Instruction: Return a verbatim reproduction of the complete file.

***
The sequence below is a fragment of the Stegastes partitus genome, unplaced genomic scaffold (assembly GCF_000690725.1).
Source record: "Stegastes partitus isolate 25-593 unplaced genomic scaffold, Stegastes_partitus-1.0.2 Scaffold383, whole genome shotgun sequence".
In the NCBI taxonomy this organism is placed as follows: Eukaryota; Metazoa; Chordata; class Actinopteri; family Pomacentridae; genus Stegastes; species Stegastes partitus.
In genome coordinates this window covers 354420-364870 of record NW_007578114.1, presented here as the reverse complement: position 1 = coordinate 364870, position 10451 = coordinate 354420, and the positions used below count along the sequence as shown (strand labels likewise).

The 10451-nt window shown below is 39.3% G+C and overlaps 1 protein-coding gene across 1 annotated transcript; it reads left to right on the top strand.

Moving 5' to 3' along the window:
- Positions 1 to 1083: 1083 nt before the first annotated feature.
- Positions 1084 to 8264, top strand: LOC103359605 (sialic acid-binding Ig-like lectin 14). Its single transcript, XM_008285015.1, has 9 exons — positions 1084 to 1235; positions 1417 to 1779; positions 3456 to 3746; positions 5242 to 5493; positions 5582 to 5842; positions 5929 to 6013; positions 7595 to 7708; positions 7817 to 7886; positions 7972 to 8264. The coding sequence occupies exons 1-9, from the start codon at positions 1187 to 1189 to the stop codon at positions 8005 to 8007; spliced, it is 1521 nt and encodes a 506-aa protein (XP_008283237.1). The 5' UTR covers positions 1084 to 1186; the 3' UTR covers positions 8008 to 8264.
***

The sequence below is a fragment of the Stegastes partitus genome, unplaced genomic scaffold (assembly GCF_000690725.1).
Source record: "Stegastes partitus isolate 25-593 unplaced genomic scaffold, Stegastes_partitus-1.0.2 Scaffold383, whole genome shotgun sequence".
In the NCBI taxonomy this organism is placed as follows: Eukaryota; Metazoa; Chordata; class Actinopteri; family Pomacentridae; genus Stegastes; species Stegastes partitus.
In genome coordinates this window covers 354420-364870 of record NW_007578114.1, presented here as the reverse complement: position 1 = coordinate 364870, position 10451 = coordinate 354420, and the positions used below count along the sequence as shown (strand labels likewise).

The 10451-nt window shown below is 39.3% G+C and overlaps 1 protein-coding gene across 1 annotated transcript; it reads left to right on the top strand.

Moving 5' to 3' along the window:
- Positions 1 to 1083: 1083 nt before the first annotated feature.
- Positions 1084 to 8264, top strand: LOC103359605 (sialic acid-binding Ig-like lectin 14). Its single transcript, XM_008285015.1, has 9 exons — positions 1084 to 1235; positions 1417 to 1779; positions 3456 to 3746; positions 5242 to 5493; positions 5582 to 5842; positions 5929 to 6013; positions 7595 to 7708; positions 7817 to 7886; positions 7972 to 8264. The coding sequence occupies exons 1-9, from the start codon at positions 1187 to 1189 to the stop codon at positions 8005 to 8007; spliced, it is 1521 nt and encodes a 506-aa protein (XP_008283237.1). The 5' UTR covers positions 1084 to 1186; the 3' UTR covers positions 8008 to 8264.